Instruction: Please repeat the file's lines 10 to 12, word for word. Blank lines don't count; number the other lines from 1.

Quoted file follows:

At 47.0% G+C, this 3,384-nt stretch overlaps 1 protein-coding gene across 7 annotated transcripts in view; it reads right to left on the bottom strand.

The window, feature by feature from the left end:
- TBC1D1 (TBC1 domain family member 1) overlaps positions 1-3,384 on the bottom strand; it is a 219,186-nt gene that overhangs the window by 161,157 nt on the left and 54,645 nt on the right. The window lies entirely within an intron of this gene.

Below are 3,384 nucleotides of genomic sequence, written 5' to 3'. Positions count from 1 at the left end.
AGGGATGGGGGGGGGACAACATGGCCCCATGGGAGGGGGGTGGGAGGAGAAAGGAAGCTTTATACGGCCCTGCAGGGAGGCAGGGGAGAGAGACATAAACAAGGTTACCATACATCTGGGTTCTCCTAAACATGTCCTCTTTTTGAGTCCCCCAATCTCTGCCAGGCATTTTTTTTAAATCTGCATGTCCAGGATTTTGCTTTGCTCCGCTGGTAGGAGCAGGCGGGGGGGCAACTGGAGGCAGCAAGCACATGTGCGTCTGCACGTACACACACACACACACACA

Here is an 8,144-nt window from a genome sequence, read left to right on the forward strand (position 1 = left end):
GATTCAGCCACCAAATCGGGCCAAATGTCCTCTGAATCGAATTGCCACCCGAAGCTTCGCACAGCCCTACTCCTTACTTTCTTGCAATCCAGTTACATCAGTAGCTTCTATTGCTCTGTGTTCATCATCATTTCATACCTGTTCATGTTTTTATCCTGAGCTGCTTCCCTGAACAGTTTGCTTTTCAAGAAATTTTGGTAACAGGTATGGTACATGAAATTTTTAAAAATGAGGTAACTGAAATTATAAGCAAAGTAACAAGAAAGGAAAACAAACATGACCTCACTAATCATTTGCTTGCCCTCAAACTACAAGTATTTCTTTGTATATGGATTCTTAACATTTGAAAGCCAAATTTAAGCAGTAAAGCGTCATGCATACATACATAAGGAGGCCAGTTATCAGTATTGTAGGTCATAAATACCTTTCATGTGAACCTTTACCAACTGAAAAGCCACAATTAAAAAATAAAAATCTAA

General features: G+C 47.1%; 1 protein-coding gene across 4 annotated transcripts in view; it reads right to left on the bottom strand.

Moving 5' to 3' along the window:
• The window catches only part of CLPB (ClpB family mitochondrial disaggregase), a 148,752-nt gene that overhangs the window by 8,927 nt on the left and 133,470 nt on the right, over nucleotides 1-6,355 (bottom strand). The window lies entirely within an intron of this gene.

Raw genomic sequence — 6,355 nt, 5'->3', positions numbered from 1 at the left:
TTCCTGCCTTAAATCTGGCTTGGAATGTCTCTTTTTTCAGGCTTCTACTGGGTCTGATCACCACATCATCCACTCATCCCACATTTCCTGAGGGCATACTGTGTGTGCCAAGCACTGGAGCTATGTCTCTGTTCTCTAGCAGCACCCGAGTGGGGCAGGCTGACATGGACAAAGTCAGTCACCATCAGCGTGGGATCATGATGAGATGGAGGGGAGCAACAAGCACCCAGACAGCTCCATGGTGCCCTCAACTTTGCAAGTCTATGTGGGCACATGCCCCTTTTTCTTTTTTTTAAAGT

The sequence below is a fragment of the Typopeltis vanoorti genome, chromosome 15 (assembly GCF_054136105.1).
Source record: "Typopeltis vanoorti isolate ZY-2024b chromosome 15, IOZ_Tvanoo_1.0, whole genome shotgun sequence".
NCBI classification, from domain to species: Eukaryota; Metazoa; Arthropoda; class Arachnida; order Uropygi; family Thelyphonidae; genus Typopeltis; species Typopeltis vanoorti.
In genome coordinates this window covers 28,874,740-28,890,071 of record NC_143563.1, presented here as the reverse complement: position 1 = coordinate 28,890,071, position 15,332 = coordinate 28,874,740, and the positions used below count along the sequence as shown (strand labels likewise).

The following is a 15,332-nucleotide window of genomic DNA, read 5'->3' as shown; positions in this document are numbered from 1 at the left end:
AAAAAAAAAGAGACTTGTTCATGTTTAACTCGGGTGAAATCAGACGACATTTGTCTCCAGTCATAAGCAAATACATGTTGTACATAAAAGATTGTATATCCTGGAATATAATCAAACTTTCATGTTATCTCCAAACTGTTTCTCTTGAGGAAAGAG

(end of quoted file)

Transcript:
• The window catches only part of CLPB (ClpB family mitochondrial disaggregase), a 148,752-nt gene that overhangs the window by 8,927 nt on the left and 133,470 nt on the right, over nucleotides 1-6,355 (bottom strand). The window lies entirely within an intron of this gene.

Raw genomic sequence — 6,355 nt, 5'->3', positions numbered from 1 at the left:
TTCCTGCCTTAAATCTGGCTTGGAATGTCTCTTTTTTCAGGCTTCTACTGGGTCTGATCACCACATCATCCACTCATCCCACATTTCCTGAGGGCATACTGTGTGTGCCAAGCACTGGAGCTATGTCTCTGTTCTCTAGCAGCACCCGAGTGGGGCAGGCTGACATGGACAAAGTCAGTCACCATCAGCGTGGGATCATGATGAGATGGAGGGGAGCAACAAGCACCCAGACAGCTCCATGGTGCCCTCAACTTTGCAAGTCTATGTGGGCACATGCCCCTTTTTCTTTTTTTTAAAGT